The UN Foundation’s Vice President for Energy, Climate, and the Environment, Pete Ogden, unpacks how the U.S. and Japan can work together to combat climate change. This article was originally penned for the Center for Strategic and International Studies and ran ahead of Japanese Prime Minister Yoshihide Suga’s April 2021 visit to the United States.
The priorities of the United States and Japan on climate are strategically aligned and increasingly driven by the current climate crisis. When President Joe Biden and Prime Minister Yoshihide Suga meet in April, they will do so as the leaders of two countries already suffering from the impacts of climate change — which, unless global greenhouse gas (GHG) emissions are quickly reduced, will continue to multiply and escalate. In the United States, the toll of climate change is already being exacted in the form of more extreme weather events, flooding, wildfires, and more. From 2017 to 2019 alone, damages exceeded $460 billion from 44 extreme weather and climate events.
Extreme weather events have become more frequent in Japan too. In 2018, over 1,000 people died, and more than 22,000 were hospitalized after a record-breaking heat wave hit the country. Similarly, last year, unprecedented rains caused deadly floods and landslides on Kyushu. Sea level rise and coastal floods have also emerged as a significant concern, threatening around 46% of Japan’s population and 47% of its industrial output.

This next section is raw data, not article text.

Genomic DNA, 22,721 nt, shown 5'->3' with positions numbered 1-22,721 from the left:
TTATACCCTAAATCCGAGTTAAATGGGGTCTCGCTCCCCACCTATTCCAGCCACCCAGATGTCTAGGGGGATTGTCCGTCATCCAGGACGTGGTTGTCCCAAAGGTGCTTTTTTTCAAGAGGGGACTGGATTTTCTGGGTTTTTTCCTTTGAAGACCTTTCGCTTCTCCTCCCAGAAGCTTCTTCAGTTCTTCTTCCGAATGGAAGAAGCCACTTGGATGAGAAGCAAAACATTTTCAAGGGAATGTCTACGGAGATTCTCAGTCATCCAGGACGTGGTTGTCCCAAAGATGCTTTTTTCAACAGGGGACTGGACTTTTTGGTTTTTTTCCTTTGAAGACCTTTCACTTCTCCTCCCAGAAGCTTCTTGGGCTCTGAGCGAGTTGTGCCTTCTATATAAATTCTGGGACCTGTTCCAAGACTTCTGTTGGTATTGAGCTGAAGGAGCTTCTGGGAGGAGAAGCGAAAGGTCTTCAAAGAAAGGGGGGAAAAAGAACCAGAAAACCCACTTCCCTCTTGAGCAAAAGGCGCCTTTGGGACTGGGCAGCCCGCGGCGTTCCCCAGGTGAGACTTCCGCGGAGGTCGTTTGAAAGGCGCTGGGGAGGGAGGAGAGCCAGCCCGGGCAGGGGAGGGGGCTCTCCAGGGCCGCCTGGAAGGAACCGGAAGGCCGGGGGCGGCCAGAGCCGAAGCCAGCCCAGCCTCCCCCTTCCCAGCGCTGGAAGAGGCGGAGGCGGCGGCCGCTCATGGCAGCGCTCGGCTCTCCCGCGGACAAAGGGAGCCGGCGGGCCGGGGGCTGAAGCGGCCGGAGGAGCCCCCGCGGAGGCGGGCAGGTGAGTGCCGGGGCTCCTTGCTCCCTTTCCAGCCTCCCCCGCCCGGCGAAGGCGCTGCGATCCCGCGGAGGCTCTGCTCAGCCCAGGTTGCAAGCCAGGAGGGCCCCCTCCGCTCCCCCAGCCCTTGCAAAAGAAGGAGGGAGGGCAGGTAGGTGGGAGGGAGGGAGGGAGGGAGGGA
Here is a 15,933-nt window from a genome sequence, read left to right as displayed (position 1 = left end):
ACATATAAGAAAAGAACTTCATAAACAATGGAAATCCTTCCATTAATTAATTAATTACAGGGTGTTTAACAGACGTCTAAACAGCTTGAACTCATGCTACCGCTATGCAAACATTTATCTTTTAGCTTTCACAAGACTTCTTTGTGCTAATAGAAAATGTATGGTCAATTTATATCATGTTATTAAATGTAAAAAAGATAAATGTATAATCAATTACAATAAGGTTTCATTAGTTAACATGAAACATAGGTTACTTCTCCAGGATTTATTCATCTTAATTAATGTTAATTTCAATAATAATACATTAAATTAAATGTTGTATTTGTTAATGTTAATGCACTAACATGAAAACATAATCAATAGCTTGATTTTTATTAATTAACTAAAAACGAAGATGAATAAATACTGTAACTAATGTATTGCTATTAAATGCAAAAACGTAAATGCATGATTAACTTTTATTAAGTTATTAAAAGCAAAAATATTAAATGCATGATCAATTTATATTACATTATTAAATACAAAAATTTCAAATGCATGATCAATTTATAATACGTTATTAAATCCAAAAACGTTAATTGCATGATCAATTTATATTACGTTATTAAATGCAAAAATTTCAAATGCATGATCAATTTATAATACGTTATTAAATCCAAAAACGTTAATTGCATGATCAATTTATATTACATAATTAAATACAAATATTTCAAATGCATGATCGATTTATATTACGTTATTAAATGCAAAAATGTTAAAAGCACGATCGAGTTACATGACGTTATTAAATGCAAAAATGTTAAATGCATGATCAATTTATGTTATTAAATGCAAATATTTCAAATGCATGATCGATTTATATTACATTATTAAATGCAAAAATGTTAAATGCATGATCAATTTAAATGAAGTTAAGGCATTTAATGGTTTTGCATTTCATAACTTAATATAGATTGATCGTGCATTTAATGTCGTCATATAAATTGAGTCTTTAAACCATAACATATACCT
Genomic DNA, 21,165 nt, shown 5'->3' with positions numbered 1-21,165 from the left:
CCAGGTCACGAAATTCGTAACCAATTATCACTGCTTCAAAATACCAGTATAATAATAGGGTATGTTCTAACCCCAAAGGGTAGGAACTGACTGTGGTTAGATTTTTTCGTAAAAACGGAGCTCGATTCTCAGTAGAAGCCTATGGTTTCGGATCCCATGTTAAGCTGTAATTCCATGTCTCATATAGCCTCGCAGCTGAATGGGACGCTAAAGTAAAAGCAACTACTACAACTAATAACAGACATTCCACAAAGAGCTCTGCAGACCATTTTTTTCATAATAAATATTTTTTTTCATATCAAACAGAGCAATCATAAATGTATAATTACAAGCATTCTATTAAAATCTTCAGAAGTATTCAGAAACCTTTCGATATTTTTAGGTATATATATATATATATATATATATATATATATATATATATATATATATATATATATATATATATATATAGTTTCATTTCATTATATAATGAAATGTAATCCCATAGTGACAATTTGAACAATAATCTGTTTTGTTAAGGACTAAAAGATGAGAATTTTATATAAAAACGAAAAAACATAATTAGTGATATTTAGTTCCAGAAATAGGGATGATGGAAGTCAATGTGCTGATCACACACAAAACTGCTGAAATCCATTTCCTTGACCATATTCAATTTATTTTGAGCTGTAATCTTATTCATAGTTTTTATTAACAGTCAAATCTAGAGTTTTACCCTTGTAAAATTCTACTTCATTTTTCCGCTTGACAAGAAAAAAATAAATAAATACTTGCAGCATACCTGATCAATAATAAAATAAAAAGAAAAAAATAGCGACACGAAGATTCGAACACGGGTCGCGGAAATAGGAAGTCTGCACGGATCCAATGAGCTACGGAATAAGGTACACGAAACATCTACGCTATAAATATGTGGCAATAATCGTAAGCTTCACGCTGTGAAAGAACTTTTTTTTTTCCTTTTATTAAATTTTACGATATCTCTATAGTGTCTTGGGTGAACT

The damage that climate change is unleashing on the rest of the world is also intensifying, and it threatens to undo decades of development gains in which Japan and the United States have invested, fueling and fanning the forces of instability — from migration to food insecurity to the spread of disease.
Moreover, the solution to the climate crisis itself, if pursued effectively and aggressively, will advance other shared strategic priorities of the United States and Japan. One need only look to the Quad alliance’s joint leaders’ statement on March 12, in which President Biden, Prime Minister Suga, and their Indian and Australian counterparts enshrined combating climate change as a core component of their broader Indo-Pacific strategy and launched a new working group dedicated to that purpose.